On March 18, President Trump signed into law the Families First Coronavirus Response Act (PL 116-127) which among other provisions, provides for paid sick leave and paid family leave to address work and employment interruptions related to the coronavirus. The legislation enables employers to keep their workers on their payrolls, while at the same time ensures that workers are not forced to choose between their paychecks and the public health measures needed to combat the virus. The new law takes effect on April 1, 2020 and will remain effective until December 31, 2020.
Emergency Paid Sick Leave in the Families First Coronavirus Response Act
The Families First Coronavirus Response Act requires small and medium size businesses with under 500 employees to provide paid sick leave to employees affected by the coronavirus. This provision is targeted to specific employees who are unable to work (or telework) and who meet any one of the following six conditions:
1. They are subject to a Federal, State, or local quarantine or isolation order related to the coronavirus;
2. They have been advised by a health care provider to self-quarantine due to concerns related to the coronavirus (“quarantined employee”);
3. They are experiencing symptoms of coronavirus and seeking a medical diagnosis;
4. They are caring for an individual who is subject to an isolation order or is a quarantined employee;
5. They are caring for a son or daughter if the school or place of care of the son or daughter has been closed, or the child care provider of such son or daughter is unavailable, due to coronavirus precautions; or
6. They are experiencing any other substantially similar condition as specified by the Secretary of Health and Human Services.
Eligible full-time employees can receive up to 80 hours of paid sick leave, while part time employees are eligible for leave based on their recent work history. Paid sick leave is calculated based on an employee’s regular compensation but is capped at $511 per day (and $5,110 in the aggregate) for employees who fall into the first three eligibility categories (#1, #2 and #3), relating to the employee’s own health. For employees who fall into the two care-related categories (#4 and #5) and the catch-all category (#6), paid leave is two-thirds of regular compensation and the wage cap is $200 per day (and $2,000 in the aggregate).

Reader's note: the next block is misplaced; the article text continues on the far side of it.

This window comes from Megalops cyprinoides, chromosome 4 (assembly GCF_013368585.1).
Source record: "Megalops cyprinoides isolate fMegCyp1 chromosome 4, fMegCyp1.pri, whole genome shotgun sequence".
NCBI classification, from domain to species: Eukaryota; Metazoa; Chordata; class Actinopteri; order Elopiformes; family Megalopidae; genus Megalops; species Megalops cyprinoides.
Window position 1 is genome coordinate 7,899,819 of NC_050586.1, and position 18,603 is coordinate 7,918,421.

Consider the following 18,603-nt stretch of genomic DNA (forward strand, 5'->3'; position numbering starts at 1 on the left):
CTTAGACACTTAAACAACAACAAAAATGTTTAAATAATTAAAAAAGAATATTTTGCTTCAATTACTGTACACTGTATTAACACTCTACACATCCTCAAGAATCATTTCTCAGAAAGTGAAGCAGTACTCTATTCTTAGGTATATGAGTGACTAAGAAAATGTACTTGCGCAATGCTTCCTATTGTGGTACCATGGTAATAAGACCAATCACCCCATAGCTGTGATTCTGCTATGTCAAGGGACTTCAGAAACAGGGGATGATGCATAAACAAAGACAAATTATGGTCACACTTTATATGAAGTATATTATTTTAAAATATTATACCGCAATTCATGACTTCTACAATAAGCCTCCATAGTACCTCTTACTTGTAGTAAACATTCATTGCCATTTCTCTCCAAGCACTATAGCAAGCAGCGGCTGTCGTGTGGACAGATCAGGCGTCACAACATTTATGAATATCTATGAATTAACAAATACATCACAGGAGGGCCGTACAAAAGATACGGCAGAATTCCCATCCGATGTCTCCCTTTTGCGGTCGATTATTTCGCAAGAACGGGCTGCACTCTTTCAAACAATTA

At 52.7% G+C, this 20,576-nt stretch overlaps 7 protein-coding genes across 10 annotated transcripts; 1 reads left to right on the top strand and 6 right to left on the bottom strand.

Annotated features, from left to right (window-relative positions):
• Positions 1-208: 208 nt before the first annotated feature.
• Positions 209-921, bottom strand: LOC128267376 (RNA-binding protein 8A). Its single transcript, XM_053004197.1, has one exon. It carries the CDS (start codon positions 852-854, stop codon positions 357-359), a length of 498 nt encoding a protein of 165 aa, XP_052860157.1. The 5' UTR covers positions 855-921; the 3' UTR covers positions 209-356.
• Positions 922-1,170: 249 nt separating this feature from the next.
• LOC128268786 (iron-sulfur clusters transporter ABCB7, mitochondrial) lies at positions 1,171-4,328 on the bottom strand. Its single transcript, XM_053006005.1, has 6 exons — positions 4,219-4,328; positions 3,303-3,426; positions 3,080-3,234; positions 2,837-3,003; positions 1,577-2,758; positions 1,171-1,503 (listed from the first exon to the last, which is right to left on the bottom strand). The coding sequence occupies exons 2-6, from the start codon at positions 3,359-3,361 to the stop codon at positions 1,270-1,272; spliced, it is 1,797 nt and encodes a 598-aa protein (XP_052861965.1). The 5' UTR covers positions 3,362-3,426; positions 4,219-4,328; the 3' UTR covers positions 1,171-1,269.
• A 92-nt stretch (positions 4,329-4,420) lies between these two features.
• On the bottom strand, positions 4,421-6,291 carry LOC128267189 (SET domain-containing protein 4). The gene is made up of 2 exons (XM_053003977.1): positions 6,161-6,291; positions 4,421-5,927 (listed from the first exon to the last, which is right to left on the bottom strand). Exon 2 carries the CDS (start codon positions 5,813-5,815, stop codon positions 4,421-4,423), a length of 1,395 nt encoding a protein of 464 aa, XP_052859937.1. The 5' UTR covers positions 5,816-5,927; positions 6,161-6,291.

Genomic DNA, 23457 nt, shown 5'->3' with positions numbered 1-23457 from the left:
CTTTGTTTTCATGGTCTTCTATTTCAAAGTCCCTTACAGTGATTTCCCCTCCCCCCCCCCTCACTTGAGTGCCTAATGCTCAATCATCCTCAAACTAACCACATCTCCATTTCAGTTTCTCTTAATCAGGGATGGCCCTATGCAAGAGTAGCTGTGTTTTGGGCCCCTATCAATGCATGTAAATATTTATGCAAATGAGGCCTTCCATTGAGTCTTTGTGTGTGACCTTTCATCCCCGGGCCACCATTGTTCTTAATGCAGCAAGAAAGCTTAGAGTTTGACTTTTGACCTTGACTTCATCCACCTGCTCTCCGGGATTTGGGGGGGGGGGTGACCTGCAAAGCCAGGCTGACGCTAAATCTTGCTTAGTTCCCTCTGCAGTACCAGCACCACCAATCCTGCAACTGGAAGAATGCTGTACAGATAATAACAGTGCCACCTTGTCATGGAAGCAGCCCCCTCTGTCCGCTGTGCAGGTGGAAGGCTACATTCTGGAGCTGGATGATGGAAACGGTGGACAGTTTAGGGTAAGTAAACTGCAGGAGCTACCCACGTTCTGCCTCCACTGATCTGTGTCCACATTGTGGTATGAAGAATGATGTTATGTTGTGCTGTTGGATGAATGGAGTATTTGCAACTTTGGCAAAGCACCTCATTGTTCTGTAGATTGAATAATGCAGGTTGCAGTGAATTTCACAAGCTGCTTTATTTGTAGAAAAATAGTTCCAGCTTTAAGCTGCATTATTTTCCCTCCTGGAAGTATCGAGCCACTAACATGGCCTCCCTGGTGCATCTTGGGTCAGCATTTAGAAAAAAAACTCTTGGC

The Labor Department is granted broad authority to exempt small businesses with fewer than 50 employees from the child-care related leave requirement if it would jeopardize the business’ viability. The Labor Department is expected to provide guidance and rulemaking to clearly articulate this standard.
Emergency Family and Medical Leave Expansion in the Families First Coronavirus Response Act
The Families First Coronavirus Response Act requires small and medium-size businesses with under 500 employees to provide paid family leave to eligible employees affected by the coronavirus. An eligible employee may take up to 12 weeks of leave if they are unable to work (or telework) because they must care for their child under 18 years of age if the school or place of care of the child has been closed, or the child care provider is unavailable, due to coronavirus precautions.